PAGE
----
The vault of this room, structured on two levels, is likely due to the unification of two adjacent rooms: what can be seen today, two fragmentary scenes, seems to be the consequence of the quarrel between the painter and its client.

On the side overlooking Strada Nuova we can find a first fragment portraying a woman holding a rudder and a boom whose sail is swelled by the wind; a second fragment represents instead a triton holding in one hand a white and red banner, probably the cross-shaped crest of Genoa Republic. The difference of the technique of the fresco fragments is quite evident: the female figure follows the principles of composition and physiognomy of Strozzi, while the triton muscular strength expressed by the chest and its dense and compact forms, led Newcome to hypothesize the intervention of a second artist.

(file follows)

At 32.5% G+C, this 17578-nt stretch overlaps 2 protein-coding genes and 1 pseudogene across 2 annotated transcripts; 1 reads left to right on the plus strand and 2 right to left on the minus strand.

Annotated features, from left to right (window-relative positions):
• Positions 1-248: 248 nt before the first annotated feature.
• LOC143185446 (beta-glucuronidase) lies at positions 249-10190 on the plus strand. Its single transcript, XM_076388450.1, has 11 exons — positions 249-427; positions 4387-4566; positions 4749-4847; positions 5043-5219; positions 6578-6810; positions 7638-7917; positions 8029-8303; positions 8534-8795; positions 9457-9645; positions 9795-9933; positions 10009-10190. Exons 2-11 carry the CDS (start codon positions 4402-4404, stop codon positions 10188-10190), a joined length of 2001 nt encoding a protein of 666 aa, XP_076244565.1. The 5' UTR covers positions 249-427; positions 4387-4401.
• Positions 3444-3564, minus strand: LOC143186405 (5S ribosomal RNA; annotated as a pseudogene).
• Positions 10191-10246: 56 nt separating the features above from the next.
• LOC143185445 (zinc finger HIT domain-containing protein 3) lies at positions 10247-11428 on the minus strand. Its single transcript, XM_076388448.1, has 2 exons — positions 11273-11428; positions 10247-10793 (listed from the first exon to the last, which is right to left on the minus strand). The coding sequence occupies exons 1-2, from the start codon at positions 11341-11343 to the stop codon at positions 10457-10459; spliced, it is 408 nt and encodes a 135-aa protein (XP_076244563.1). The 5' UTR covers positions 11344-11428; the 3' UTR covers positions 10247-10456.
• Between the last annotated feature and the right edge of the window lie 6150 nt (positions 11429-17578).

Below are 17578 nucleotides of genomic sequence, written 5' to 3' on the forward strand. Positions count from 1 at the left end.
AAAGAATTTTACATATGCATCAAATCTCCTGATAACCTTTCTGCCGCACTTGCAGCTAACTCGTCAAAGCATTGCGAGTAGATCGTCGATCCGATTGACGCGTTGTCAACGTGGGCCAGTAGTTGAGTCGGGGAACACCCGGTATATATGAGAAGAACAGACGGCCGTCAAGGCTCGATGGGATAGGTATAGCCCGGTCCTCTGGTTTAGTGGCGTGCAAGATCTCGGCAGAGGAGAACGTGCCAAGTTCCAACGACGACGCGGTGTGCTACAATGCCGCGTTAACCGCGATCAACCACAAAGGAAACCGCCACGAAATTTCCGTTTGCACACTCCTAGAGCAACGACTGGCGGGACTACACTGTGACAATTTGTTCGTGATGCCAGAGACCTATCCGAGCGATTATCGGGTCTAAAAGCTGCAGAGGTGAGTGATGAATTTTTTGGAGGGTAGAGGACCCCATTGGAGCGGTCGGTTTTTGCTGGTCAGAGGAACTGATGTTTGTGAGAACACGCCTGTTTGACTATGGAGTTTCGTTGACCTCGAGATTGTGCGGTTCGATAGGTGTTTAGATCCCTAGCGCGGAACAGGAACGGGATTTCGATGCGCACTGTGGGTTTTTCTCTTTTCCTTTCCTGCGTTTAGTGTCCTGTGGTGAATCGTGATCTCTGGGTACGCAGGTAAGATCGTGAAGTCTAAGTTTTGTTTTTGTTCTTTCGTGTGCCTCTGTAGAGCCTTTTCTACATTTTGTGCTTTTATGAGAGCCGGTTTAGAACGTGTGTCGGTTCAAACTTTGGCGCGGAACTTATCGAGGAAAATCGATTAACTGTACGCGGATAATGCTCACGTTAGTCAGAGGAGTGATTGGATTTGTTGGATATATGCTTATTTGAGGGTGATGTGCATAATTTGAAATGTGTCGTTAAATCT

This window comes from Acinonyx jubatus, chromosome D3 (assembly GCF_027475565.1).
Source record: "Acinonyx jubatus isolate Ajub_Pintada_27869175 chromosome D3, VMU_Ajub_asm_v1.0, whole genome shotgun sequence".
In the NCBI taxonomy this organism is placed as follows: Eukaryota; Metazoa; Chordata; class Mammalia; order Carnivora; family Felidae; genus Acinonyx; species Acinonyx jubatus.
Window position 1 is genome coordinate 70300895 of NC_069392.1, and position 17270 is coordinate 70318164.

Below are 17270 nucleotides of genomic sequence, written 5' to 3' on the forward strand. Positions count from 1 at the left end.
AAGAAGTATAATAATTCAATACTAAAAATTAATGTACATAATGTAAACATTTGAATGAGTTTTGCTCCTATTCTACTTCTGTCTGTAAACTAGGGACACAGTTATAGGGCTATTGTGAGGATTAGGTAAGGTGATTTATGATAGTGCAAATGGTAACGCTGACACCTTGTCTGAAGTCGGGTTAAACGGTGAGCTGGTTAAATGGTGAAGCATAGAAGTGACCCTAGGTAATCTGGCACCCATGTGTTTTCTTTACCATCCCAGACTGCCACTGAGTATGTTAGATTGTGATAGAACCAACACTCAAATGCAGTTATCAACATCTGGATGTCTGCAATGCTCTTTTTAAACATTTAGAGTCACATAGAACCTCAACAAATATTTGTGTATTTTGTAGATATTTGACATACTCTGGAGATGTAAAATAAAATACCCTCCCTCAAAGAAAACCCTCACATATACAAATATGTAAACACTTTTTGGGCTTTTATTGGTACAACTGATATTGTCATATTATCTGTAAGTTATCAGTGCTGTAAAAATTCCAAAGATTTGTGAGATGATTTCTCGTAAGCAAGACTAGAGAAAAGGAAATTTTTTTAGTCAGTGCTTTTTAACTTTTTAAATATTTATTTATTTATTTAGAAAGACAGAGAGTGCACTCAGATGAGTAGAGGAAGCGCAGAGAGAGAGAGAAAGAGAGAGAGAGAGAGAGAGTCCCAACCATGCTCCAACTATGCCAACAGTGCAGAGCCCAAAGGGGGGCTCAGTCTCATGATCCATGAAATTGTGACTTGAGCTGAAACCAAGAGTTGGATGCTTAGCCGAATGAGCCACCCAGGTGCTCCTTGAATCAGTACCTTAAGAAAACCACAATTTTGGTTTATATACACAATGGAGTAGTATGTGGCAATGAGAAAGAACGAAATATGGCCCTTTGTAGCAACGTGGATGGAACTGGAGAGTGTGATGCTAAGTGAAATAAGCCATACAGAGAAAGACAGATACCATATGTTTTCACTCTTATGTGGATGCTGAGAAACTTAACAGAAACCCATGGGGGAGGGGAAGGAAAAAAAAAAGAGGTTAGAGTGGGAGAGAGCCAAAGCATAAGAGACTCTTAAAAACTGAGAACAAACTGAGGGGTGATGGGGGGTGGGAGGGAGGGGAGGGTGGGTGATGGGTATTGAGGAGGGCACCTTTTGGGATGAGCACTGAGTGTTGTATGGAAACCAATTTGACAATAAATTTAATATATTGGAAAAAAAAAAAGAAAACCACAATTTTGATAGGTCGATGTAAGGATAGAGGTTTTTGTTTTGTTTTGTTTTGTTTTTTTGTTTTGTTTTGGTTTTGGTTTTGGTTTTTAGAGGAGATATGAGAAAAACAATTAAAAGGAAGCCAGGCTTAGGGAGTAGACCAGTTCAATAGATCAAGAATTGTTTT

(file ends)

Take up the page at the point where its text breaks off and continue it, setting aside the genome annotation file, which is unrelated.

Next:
The lunettes, decorated with vegetal and natural themes, can be traced back to the northern landscape-painter Goffredo Waals, who at that time sub-rented the residence of Strozzi, the same house in San Siro that the Genoese painter had on his turn on lease from the Centurione family.

On the side overlooking the alley a tiny 'prie-dieu' has been found, featuring 'rococo' ornamentations, which was probably carved out in the wall during the interventions carried out during the eighteenth century.

Bernardo Strozzi, room of the Fragments, vault.